I was a bit past the turnaround point in what would become one of my longer runs in recent months when I suddenly felt that mental game all long-distance runners know well, nagging in the back of my head: shoot; are we really still running? I silenced it by quickly saying we could reevaluate when we hit a certain checkpoint on the course.
As I reached that checkpoint, I continued running and mentally made a new checkpoint. After this checkpoint, as I kept plodding along, I realized I could stop at any point and still have this be one of the longer runs. Having not yet started the formal training plan I will be following for an upcoming marathon, I wasn’t locked in to a certain mileage that day—I just wanted a long run—and where I was now certainly qualified as that.
Another checkpoint passed. This internal chatter went on with me convincing myself that if I could make it to one more checkpoint, it would be okay. And as I blew through checkpoints and finally saw my final ending spot, I was pleased to see I could still shut down those mental blocks.
I’ve been thinking about “checkpoints” since that day. It’s really tangible on an out-and-back run to have your markers. Just run until that bridge, that building, that tree. But what about the big projects that I write in my planner each week, only to cross them off on Sunday night and move wistfully to the incoming week’s pages?
They say it’s important to—when faced with a big task—break it down into smaller, more manageable goals. And while logically I know that makes sense, it can sometimes feel impossible in practice. It is easy enough to write “big Smile thing” in my planner. I know what I’m talking about and it only takes up a little space. But were I to break that down into all the components? Well now that’s overwhelming.
But what if I took it a step further? What if I broke those components into components? And down from there. What if I moved beyond the planner pages and into some sort of project management/organizational format that works better for this type of task? What if I did an honest check-in to make sure this was actually something I still needed to do?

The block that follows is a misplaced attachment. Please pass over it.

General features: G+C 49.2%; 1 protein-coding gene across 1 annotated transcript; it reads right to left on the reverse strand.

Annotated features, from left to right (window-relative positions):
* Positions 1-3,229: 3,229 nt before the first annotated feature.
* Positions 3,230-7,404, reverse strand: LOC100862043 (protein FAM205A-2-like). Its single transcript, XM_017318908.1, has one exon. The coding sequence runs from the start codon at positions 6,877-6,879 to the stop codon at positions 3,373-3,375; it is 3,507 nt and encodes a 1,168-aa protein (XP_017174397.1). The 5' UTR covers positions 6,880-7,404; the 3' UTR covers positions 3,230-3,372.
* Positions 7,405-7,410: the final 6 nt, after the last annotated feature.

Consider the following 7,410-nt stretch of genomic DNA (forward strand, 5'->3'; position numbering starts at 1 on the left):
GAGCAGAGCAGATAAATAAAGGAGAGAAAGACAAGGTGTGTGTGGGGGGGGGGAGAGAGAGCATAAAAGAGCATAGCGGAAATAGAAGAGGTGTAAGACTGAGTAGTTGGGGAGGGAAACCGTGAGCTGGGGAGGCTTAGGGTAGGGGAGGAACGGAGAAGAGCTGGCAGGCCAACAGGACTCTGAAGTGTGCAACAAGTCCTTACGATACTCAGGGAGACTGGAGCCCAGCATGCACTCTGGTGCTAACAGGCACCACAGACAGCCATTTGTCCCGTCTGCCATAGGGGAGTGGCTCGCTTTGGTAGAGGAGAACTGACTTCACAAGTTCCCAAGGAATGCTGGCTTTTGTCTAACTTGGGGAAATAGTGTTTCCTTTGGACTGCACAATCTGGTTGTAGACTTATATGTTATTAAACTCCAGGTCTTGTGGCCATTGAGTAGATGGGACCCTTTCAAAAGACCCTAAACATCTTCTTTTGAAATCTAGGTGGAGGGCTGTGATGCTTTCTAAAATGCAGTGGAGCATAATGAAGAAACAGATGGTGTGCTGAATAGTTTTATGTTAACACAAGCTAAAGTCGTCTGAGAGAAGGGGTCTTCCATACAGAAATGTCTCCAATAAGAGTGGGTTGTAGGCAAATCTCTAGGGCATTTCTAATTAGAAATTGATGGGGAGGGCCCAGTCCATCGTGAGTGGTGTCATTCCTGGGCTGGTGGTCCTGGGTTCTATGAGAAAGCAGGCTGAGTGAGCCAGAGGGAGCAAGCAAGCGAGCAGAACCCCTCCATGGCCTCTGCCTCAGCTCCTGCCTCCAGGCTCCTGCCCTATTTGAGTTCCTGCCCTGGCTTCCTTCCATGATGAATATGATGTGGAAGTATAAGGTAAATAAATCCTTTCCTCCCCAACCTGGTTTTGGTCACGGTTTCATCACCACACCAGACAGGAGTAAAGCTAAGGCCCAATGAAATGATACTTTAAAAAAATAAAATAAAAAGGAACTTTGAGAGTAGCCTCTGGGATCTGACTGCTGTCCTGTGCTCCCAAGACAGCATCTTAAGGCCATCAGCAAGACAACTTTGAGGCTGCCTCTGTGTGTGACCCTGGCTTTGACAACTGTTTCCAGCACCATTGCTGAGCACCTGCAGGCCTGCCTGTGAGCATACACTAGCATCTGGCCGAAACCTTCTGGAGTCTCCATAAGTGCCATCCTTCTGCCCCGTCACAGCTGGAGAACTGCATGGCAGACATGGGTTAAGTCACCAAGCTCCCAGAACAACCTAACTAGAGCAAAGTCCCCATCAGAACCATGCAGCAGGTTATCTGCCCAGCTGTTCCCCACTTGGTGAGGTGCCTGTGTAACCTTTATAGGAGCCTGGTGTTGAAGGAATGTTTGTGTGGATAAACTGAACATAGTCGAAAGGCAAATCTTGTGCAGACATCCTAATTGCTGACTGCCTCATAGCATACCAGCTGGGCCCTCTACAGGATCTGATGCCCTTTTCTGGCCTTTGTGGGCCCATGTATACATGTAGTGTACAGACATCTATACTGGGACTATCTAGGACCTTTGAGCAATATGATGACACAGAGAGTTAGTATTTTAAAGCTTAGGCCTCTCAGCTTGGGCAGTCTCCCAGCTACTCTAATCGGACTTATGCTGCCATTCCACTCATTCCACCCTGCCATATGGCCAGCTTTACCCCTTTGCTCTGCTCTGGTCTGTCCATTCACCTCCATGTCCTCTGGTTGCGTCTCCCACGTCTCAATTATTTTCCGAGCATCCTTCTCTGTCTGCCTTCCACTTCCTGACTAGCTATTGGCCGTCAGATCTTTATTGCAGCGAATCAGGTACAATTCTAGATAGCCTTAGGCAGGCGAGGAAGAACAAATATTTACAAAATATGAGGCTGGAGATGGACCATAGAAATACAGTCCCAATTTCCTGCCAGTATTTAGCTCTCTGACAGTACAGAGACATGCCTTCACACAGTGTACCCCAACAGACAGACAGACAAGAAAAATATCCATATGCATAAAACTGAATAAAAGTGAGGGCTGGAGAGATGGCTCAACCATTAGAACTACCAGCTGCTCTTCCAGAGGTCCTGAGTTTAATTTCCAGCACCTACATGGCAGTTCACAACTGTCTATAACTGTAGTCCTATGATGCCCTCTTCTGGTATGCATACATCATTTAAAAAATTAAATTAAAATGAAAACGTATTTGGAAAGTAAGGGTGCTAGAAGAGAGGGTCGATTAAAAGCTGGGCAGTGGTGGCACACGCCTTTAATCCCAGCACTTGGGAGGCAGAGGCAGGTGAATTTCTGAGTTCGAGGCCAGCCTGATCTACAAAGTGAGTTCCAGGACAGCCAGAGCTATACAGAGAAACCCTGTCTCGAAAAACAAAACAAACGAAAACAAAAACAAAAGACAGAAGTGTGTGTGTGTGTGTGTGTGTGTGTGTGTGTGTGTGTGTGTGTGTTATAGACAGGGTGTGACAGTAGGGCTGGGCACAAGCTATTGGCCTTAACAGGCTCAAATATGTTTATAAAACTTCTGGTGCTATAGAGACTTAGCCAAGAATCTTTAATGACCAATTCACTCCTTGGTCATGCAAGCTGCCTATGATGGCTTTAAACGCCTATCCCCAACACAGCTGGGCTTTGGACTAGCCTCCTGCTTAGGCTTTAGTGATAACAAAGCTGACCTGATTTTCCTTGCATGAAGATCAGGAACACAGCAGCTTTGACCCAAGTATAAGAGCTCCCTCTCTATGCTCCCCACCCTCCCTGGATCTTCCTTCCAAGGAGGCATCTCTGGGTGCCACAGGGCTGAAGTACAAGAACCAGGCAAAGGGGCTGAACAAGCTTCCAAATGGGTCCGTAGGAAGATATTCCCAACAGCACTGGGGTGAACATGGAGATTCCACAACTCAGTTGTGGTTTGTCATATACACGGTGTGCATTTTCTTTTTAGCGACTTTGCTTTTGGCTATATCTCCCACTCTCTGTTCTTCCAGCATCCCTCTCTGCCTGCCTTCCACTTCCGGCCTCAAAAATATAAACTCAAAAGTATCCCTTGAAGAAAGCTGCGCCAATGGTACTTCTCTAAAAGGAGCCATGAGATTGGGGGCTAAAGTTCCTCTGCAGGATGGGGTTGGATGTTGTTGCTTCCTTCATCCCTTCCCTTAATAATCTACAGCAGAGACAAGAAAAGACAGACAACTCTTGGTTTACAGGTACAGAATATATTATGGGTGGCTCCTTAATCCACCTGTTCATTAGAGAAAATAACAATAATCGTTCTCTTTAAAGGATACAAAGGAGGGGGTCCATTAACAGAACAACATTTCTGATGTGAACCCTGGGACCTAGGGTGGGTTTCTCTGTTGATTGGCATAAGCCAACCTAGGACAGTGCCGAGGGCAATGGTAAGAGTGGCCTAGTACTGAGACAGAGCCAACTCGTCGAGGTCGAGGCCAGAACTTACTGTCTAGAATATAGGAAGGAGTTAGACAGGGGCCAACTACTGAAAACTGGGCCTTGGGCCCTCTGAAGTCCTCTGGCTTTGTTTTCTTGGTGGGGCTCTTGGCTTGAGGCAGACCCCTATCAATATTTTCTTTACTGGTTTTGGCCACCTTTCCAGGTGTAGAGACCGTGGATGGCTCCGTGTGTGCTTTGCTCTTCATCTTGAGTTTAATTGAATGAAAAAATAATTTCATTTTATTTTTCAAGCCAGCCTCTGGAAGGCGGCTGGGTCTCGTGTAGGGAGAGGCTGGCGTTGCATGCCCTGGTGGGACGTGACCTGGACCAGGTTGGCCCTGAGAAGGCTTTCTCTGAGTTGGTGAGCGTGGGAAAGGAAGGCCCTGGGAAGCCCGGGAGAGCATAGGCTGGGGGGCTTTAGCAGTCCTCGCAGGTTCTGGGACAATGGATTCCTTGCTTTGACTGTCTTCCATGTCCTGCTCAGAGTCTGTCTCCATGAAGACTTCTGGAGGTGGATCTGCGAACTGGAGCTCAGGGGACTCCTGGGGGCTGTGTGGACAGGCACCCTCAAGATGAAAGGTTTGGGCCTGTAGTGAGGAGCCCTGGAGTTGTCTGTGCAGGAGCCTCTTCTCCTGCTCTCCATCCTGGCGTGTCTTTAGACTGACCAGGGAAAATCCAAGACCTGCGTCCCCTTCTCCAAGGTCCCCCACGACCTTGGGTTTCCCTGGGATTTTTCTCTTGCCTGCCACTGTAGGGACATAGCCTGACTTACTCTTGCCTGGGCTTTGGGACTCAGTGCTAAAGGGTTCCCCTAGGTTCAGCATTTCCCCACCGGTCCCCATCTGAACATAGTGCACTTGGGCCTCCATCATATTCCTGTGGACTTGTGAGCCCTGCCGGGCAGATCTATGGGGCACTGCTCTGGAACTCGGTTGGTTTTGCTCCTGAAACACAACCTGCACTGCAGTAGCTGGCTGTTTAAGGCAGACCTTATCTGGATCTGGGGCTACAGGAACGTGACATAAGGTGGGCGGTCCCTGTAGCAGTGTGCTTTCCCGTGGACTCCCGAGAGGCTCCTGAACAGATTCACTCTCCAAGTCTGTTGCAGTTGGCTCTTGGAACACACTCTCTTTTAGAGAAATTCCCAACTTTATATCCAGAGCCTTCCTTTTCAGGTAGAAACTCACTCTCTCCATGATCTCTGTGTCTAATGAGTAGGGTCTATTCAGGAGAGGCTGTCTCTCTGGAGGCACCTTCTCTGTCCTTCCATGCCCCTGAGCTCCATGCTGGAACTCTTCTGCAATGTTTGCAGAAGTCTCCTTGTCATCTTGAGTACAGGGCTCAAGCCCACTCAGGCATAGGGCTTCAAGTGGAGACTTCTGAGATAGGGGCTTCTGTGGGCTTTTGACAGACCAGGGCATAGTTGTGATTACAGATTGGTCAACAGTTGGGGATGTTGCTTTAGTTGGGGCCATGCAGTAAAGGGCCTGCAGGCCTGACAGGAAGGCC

As if it is, do I have the materials I need to complete this project? Do I have the time to commit to this goal? What is it going to take to succeed? Who else needs to be involved? What’s a realistic timeline? And, once I have the timeline, where are my checkpoints?
My final note: many years ago, I hit a really big milestone for The Smile Project… a checkpoint, if you will. I texted a few close friends about it, did a happy dance in my bedroom, and then went back to work. That’s when one of those friends responded and asked what I was doing to celebrate. I turned down my dance music and looked around—I was looking at it.
My friend reminded me of the importance of celebrating—of taking an intentional moment to honor and recognize the work that had been done—before diving into the work that was yet to be complete. That night we went out for ice cream.
In all of these brief, jumpy anecdotes, I find myself drawn back to the original running story and the three big reminders it leaves me with.
1. Pace yourself.
2. Build in your checkpoints.
3. Celebrate those wins… preferably with ice cream.